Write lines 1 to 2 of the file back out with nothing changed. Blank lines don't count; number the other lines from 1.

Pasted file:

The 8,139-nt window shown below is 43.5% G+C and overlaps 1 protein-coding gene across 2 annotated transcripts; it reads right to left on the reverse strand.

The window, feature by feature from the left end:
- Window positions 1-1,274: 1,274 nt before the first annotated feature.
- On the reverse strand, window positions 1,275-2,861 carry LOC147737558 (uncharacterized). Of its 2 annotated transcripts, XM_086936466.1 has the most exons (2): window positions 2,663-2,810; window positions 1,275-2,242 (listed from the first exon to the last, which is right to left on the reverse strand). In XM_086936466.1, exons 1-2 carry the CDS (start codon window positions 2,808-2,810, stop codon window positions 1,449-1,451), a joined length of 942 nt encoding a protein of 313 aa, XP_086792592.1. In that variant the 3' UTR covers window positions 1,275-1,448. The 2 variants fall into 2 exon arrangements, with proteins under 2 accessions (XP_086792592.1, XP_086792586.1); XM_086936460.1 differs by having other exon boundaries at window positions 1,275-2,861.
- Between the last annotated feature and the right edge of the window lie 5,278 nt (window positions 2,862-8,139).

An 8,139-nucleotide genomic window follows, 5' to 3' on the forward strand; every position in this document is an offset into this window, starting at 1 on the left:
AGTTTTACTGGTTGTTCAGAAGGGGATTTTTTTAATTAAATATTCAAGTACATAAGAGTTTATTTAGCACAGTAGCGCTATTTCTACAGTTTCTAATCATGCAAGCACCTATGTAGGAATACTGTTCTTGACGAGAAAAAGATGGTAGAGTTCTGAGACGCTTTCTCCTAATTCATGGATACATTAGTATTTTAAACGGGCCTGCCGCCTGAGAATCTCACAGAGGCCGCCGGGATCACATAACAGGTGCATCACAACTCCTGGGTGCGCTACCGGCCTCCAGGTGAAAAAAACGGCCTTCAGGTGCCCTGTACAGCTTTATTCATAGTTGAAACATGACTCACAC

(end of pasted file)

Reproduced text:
The 8,139-nt window shown below is 43.5% G+C and overlaps 1 protein-coding gene across 2 annotated transcripts; it reads right to left on the reverse strand.

The window, feature by feature from the left end: